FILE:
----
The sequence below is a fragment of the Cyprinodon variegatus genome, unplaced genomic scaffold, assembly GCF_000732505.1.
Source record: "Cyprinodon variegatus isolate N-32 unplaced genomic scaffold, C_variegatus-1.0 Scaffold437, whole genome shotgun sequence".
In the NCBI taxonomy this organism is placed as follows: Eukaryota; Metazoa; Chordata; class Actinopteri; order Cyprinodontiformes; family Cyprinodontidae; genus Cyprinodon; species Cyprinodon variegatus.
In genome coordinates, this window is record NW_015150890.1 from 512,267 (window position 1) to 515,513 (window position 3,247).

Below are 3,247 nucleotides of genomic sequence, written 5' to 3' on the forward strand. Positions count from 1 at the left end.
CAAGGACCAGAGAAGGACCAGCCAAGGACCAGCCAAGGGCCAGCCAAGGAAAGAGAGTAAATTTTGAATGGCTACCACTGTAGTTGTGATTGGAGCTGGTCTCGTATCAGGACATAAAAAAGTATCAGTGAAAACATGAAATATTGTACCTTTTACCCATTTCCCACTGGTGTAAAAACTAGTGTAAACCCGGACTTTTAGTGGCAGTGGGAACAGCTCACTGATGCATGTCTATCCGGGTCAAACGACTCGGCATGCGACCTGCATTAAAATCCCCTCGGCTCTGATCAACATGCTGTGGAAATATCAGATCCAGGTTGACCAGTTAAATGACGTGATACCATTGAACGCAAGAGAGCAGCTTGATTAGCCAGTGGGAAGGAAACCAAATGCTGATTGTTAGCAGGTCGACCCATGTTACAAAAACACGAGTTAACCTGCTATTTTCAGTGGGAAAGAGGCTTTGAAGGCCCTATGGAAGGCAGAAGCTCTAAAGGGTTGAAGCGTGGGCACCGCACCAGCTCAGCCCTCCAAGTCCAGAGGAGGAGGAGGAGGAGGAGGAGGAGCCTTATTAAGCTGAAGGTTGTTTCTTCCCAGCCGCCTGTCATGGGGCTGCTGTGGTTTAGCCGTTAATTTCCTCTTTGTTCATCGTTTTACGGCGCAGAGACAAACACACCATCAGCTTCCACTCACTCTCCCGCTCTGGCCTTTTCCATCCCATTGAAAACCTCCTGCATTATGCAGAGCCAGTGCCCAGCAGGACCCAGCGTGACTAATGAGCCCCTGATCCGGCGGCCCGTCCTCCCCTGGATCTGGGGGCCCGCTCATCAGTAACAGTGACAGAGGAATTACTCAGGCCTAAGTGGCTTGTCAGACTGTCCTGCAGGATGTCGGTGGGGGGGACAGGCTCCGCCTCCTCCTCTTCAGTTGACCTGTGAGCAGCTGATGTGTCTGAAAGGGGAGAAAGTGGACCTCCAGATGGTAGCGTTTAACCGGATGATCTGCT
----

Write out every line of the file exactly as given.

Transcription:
The sequence below is a fragment of the Cyprinodon variegatus genome, unplaced genomic scaffold, assembly GCF_000732505.1.
Source record: "Cyprinodon variegatus isolate N-32 unplaced genomic scaffold, C_variegatus-1.0 Scaffold437, whole genome shotgun sequence".
In the NCBI taxonomy this organism is placed as follows: Eukaryota; Metazoa; Chordata; class Actinopteri; order Cyprinodontiformes; family Cyprinodontidae; genus Cyprinodon; species Cyprinodon variegatus.
In genome coordinates, this window is record NW_015150890.1 from 512,267 (window position 1) to 515,513 (window position 3,247).

Below are 3,247 nucleotides of genomic sequence, written 5' to 3' on the forward strand. Positions count from 1 at the left end.
CAAGGACCAGAGAAGGACCAGCCAAGGACCAGCCAAGGGCCAGCCAAGGAAAGAGAGTAAATTTTGAATGGCTACCACTGTAGTTGTGATTGGAGCTGGTCTCGTATCAGGACATAAAAAAGTATCAGTGAAAACATGAAATATTGTACCTTTTACCCATTTCCCACTGGTGTAAAAACTAGTGTAAACCCGGACTTTTAGTGGCAGTGGGAACAGCTCACTGATGCATGTCTATCCGGGTCAAACGACTCGGCATGCGACCTGCATTAAAATCCCCTCGGCTCTGATCAACATGCTGTGGAAATATCAGATCCAGGTTGACCAGTTAAATGACGTGATACCATTGAACGCAAGAGAGCAGCTTGATTAGCCAGTGGGAAGGAAACCAAATGCTGATTGTTAGCAGGTCGACCCATGTTACAAAAACACGAGTTAACCTGCTATTTTCAGTGGGAAAGAGGCTTTGAAGGCCCTATGGAAGGCAGAAGCTCTAAAGGGTTGAAGCGTGGGCACCGCACCAGCTCAGCCCTCCAAGTCCAGAGGAGGAGGAGGAGGAGGAGGAGGAGCCTTATTAAGCTGAAGGTTGTTTCTTCCCAGCCGCCTGTCATGGGGCTGCTGTGGTTTAGCCGTTAATTTCCTCTTTGTTCATCGTTTTACGGCGCAGAGACAAACACACCATCAGCTTCCACTCACTCTCCCGCTCTGGCCTTTTCCATCCCATTGAAAACCTCCTGCATTATGCAGAGCCAGTGCCCAGCAGGACCCAGCGTGACTAATGAGCCCCTGATCCGGCGGCCCGTCCTCCCCTGGATCTGGGGGCCCGCTCATCAGTAACAGTGACAGAGGAATTACTCAGGCCTAAGTGGCTTGTCAGACTGTCCTGCAGGATGTCGGTGGGGGGGACAGGCTCCGCCTCCTCCTCTTCAGTTGACCTGTGAGCAGCTGATGTGTCTGAAAGGGGAGAAAGTGGACCTCCAGATGGTAGCGTTTAACCGGATGATCTGCT